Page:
Bug flows: Don’t count your midges until they hatch

Boatman’s Quarterly Review
By: , and 



Usually when people hear about a “bug problem” it’s due to an undesirable overabundance of insects (think plague of locusts). In the Colorado River in Grand Canyon, however, we are faced with the opposite predicament: the river is essentially devoid of bugs. Aquatic insects are a fundamental component of a healthy river ecosystem. Most aquatic insects spend their juvenile life stages (egg, larva, pupa) in the river and their winged adult life stage flying along the riparian corridor. Throughout these metamorphoses one thing is for certain: aquatic insects are prey for fish, birds, bats, lizards, and even other invertebrates. In Grand Canyon, food web studies conducted by the US Geological Survey (USGS) have demonstrated that populations of both native and sport fish are food limited (Cross et al. 2013, Kennedy et al. 2013). In other words, fish in Grand Canyon are consistently facing a calorie deficit. Indeed, the US Fish and Wildlife Service has cited the inadequate and unreliable food supply as the single greatest problem facing endangered Humpback Chub populations in the Grand Canyon (USFWS 2019).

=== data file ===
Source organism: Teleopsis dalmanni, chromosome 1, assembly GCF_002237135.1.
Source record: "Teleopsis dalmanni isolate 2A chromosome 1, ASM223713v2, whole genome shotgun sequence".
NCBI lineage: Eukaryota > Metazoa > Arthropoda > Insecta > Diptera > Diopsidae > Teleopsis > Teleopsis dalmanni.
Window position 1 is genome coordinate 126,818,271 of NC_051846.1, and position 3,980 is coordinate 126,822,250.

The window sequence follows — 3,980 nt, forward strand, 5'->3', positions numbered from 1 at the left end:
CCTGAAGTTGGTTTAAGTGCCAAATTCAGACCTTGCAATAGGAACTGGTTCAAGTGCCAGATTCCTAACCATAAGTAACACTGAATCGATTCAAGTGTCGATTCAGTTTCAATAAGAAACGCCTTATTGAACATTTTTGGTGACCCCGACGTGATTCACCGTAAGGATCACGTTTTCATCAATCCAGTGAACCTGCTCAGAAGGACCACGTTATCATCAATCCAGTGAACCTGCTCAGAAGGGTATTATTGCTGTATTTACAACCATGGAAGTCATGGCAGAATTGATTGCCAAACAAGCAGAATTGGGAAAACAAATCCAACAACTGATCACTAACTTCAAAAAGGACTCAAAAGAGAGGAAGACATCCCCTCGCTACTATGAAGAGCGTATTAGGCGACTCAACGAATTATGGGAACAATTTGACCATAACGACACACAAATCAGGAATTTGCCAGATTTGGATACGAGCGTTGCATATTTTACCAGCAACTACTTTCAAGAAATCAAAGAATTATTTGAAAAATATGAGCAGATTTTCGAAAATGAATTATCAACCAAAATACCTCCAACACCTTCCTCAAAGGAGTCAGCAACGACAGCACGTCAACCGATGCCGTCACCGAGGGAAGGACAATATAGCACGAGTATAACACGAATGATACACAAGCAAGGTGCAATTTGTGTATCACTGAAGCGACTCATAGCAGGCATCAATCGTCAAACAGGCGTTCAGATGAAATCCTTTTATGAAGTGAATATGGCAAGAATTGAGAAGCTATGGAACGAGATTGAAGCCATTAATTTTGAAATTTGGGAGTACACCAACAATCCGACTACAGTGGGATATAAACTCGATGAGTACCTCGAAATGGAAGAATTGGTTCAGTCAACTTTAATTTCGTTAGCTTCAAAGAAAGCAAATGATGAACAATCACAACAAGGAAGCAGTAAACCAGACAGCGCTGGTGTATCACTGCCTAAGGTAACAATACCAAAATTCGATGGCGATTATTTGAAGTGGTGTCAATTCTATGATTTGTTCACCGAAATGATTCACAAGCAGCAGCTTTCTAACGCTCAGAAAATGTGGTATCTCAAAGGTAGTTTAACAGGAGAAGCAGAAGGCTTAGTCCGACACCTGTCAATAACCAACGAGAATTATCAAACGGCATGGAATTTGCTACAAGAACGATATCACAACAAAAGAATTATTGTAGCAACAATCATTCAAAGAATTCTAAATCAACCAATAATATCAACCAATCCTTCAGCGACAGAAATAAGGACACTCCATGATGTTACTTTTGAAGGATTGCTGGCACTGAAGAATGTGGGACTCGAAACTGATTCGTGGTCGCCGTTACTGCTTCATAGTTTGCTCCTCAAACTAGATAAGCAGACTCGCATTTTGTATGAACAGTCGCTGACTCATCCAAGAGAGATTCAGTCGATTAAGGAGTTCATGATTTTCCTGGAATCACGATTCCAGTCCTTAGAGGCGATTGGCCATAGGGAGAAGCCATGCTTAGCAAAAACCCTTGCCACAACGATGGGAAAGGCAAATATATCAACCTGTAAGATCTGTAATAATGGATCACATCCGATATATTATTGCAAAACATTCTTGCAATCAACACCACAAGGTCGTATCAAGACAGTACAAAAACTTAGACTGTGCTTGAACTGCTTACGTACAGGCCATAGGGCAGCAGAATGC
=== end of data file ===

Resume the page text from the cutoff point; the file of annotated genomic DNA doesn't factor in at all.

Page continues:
Publication type Article
Publication Subtype Journal Article
Title Bug flows: Don’t count your midges until they hatch
Series title Boatman’s Quarterly Review
Volume 32
Issue 4
Year Published 2020
Language English
Publisher Grand Canyon River Guides Association
Contributing office(s) Southwest Biological Science Center
Description 4 p.
First page 8
Last page 11
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